What I mean to say is, yes, they are edited. But I don’t know what else you can do to a photo that comes out of the camera looking like this:

sooc me

I’m not hiding what the camera saw. . .I’m seeing what the camera saw.

I didn’t know I looked like that.

me 3






I actually used the “underwater” setting on the camera for these ones. . .it gave me the best color. At the same time, it amuses me to think of how much some of these pictures remind me of underwater “foliage”. . .




This type of lichen makes me think of Ents.



me in woods

I wuz here. And I like Picnik!


So yesterday I found a candle and a camera and scandalized the entire family by taking over 200 photos of myself. I culled about a dozen of the best to put up here. I think I’m inordinately pleased with them mostly because of the constraints I was working under. . .namely the fact that I basically had to lay on my desk and had less than three feet from the desk to the shelf and only two fabric panels with which to conceal the chaos that is the room. And also that I had to work the camera one-handed and guess if it was pointed in the right direction. And, oh yes, the candle. I only spilled hot wax on myself once, and don’t think the singe-damage to my hair is even noticeable.











I think that in the one above, I look like I’m nine years old and bummed that I didn’t get what I wanted for Christmas.


Here I look like I am under the command of the great glowing screen. Those “natural” fluorescent lights are anything but.

black and white




Picnik is kinda what I call a quick-and-dirty tool. It isn’t particularly elegant, but it’s handy, convenient and gets the job done. I would never recommend it as powerful software, but it is so portable and what it does, it does quickly and efficiently.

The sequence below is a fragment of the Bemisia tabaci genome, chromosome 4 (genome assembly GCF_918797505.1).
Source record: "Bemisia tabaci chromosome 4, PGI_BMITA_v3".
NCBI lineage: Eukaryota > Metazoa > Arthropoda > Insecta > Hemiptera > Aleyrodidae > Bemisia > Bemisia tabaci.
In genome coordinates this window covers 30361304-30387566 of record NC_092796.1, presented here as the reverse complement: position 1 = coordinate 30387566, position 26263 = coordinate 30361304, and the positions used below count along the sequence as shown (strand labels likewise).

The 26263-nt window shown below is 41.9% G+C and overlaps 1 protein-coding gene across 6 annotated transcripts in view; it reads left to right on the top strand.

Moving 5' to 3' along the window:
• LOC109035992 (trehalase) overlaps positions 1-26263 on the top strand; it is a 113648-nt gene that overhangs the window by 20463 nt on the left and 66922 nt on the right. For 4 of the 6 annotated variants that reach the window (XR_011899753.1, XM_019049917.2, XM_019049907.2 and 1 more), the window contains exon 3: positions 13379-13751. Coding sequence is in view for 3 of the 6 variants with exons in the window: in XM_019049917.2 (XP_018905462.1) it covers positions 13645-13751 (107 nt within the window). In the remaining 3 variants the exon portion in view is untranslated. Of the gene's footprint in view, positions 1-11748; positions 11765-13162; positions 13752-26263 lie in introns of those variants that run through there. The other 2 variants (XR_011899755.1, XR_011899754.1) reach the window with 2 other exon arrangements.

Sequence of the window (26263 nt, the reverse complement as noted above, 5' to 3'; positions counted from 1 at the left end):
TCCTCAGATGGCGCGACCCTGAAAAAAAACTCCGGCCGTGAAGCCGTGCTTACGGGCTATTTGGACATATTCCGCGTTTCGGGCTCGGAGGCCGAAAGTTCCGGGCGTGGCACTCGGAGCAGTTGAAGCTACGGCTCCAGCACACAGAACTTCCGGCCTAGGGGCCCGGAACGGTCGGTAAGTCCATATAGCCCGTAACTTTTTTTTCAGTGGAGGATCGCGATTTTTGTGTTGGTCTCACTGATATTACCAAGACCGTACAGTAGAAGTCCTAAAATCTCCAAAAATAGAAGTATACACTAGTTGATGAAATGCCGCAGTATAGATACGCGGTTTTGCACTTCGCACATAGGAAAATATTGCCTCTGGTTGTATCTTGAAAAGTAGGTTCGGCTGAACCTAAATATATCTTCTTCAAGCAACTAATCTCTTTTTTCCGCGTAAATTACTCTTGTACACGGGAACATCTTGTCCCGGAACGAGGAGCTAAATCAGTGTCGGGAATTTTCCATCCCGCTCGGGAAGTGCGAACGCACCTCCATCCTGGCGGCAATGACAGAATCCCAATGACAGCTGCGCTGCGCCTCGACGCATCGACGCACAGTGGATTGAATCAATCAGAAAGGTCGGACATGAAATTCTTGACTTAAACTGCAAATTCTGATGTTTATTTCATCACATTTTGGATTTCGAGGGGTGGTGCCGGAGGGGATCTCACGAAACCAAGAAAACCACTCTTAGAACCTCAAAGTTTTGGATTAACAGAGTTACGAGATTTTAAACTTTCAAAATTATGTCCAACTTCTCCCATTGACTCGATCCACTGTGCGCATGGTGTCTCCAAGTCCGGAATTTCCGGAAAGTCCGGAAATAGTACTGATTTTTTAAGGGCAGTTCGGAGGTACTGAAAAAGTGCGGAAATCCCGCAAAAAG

Here’s a few examples.

This is a case of using Picnik for minor touch-ups:

IMG_2139 compressed

three teachers

The first one is a pretty decent snapshot. . .but it’s still obviously a snapshot. The second one is frame-able.

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Another snapshot. You can also see in this next one that we have some pretty scary red-eye.

IMG_2138 cropped

I didn’t want it cropped that close, though, because I wanted to show that we were on the beach. At night. So this is my final shot:

On the beach

The red eye is gone, and you can see our faces aren’t quite as grey, as I was able to mess with the exposure some. I’d have been happier if I also had a “remove noise” option, but still, I think Picnik did a pretty decent job of taking it from snapshot to framable, if a smaller, less noticeable frame.

So would I only use Picnik if all I really needed was a quick crop and a brief touch-up? No, I still use it for some last-ditch attempts at salvaging. Someone pointed out that we were getting a lot of pictures of the girls (typical camera hogs that we be), but not so much so the guys. So I didn’t really want to ditch their only photographic proof they’d been out and about on Atlantic City, but the pictures were unabashedly horrible. (Wasn’t time for me to be messing with camera settings, and I only had two shots to work with.)

IMG_2159 compressed